WASHINGTON, D.C., June 24 - The Independent Insurance Agents & Brokers of America (IIABA) is hailing House passage of a measure to permanently repeal estate taxes, but also is saying that compromise will be necessary to get reform legislation approved by the divided Senate.
The House of Representatives took a major step toward reforming estate taxes last week when it passed the Death Tax Repeal Permanency Act (H.R. 8), introduced jointly by Reps. Jennifer Dunn (R-Wash.) and John Tanner (D-Tenn.), by a bipartisan vote of 264-163. The measure would permanently extend the total repeal of estate and gift taxes beyond 2011 when a gradual phase-in of repeal would sunset after being in effect for only one year.
Forty-one Democrats and 223 Republicans voted for the bill, sending it to the Senate where the potential for passage is decidedly dim since most Democrats staunchly oppose the legislation on the grounds that it will negatively affect the federal budget. The measure faces the likelihood of a filibuster.
“While we are elated with the House action, we are constantly mindful that the legislation as it currently stands in all probability cannot gain Senate approval,” says IIABA Senior Vice President of Federal Government Affairs Maria L. Berthoud, while also noting that the Big “I” supports total repeal of estate and gift taxes. “To that end, IIABA will work with key congressional leaders to develop an equitable compromise that will respond to the needs and concerns of all involved parties.
Without compromise, nobody wins—not taxpayers and small business owners who will continue to pay hefty tax assessments upon the death of a loved one, and not lawmakers who want to address this issue once and for all,” says Berthoud. “Although independent agents and brokers would much rather have the outright certainty of total and permanent repeal, we would support a legislative proposal that would provide more relief than the status quo and would not sunset at some point in the distant future.”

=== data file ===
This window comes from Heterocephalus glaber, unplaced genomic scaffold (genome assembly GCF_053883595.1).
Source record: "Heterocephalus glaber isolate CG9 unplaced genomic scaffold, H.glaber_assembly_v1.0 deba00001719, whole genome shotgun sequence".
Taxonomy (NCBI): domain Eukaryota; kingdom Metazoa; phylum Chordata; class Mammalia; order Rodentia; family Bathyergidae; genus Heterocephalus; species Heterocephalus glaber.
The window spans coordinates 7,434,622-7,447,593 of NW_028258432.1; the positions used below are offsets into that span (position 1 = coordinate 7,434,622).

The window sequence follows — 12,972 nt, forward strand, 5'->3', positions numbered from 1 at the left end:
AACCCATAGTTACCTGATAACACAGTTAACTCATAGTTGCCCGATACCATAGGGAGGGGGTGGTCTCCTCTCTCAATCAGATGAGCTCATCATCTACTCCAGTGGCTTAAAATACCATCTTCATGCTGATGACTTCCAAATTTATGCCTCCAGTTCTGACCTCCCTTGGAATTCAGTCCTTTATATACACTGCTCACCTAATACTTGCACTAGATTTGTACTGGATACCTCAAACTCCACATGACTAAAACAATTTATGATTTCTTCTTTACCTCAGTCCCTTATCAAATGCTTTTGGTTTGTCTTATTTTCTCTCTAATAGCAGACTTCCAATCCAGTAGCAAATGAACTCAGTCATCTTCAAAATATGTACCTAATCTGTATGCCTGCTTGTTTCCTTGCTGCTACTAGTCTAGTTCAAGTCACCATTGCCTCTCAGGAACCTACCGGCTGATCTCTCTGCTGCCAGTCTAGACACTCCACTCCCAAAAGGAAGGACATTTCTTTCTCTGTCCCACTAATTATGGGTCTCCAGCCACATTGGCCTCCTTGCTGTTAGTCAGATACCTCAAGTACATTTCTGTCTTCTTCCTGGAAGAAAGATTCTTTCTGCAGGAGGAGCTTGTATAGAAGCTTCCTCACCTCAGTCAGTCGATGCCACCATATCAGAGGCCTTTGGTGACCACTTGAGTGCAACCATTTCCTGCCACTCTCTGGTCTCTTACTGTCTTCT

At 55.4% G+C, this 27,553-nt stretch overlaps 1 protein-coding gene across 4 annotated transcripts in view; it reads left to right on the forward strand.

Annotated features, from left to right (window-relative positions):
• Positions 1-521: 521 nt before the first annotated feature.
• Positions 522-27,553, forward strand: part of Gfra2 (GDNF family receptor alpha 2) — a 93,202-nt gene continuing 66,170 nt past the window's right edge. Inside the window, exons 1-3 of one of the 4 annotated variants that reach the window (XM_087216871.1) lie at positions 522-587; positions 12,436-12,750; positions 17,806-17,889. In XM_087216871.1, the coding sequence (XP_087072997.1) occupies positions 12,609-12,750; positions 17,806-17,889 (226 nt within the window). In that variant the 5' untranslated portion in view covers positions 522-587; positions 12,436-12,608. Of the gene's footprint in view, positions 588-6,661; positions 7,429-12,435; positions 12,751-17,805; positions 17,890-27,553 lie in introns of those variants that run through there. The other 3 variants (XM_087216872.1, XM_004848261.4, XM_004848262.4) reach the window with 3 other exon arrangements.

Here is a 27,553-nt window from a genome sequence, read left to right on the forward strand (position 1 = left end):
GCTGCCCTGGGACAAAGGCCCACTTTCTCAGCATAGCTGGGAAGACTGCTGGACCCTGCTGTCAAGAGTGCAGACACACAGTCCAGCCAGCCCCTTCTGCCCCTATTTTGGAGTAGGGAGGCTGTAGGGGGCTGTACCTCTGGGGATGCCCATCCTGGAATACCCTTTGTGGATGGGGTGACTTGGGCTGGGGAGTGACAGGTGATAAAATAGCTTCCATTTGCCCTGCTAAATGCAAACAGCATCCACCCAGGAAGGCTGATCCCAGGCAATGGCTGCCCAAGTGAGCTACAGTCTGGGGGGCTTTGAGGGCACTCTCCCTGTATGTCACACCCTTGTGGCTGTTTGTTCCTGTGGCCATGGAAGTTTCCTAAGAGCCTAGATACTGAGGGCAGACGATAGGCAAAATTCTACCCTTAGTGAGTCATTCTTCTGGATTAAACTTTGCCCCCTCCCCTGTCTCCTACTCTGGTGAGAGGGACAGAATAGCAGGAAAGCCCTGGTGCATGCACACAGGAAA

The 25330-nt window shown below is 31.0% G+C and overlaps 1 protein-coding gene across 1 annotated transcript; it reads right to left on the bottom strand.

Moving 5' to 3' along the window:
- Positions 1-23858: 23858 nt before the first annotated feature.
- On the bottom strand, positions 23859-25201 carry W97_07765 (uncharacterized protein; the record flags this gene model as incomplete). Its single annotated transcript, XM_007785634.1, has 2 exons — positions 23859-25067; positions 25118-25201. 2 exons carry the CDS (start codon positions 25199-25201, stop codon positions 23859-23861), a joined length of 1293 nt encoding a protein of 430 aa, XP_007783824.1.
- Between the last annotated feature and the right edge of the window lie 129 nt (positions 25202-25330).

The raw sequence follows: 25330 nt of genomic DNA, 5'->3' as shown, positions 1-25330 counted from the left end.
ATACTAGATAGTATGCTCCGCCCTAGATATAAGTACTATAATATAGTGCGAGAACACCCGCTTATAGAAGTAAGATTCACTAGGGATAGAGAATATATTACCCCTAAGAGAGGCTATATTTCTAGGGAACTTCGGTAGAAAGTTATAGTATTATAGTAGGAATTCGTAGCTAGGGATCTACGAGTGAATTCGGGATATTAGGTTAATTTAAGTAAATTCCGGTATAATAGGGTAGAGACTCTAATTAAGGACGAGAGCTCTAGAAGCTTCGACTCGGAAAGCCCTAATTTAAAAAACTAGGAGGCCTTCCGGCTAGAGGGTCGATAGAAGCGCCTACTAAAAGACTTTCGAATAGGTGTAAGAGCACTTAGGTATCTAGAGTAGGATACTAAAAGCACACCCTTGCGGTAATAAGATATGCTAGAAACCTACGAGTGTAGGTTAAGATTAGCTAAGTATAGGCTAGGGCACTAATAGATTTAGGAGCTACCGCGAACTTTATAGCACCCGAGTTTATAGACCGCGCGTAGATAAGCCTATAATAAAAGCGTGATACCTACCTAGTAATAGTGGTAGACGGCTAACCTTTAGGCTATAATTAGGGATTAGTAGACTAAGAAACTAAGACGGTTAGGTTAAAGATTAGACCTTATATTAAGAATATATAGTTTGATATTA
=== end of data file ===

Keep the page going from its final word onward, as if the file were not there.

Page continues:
Under current law, estates worth up to a certain amount are exempt from estate taxes. That amount is currently $1 million for a single person and $2 million for a couple.
A provision providing the total repeal of estate taxes was included as part of the omnibus tax-cut package that was signed into law by President Bush in 2001. However, like all of those tax cuts, the estate tax repeal was not permanent. In fact, total repeal will last for just one year—2011—and will sunset at the end of that year, reverting back to its 2001 levels.
Since the adoption of the Economic Growth and Tax Relief Reconciliation Act of 2001, IIABA, other business groups and numerous members of Congress have been leading the drive to permanently repeal inheritance taxes.
“The potential sunset of the estate tax provision is the most troubling of all the tax cuts in the Economic Growth and Tax Relief Reconciliation Act of 2001 because it makes it extremely difficult for most Americans to conduct estate planning with so much uncertainty surrounding the law,” says IIABA CEO Robert A. Rusbuldt. “IIABA has pushed hard to make this tax change permanent because the death tax results in unfair double taxation of income and hurts America’s small businesses, which are the engine of job creation.
“That’s why finality is so imperative. Business owners cannot adequately prepare for the transition of their business to their heirs if they do not know the substance of estate tax laws beyond 2011,” asserts Rusbuldt. “Congress must provide them certainty and IIABA stands ready to talk with any and all lawmakers to hammer out an agreement that will provide measurable relief to taxpayers and also gain the approval of both chambers.”
Founded in 1896, IIABA is the nation’s oldest and largest national association of independent insurance agents and brokers, representing a network of more than 300,000 agents, brokers and their employees nationally. Its members are businesses that offer customers a choice of policies from a variety of insurance companies. Independent agents and brokers offer all lines of insurance—property, casualty, life, health, employee benefit plans and retirement products. Web address: www.independentagent.com.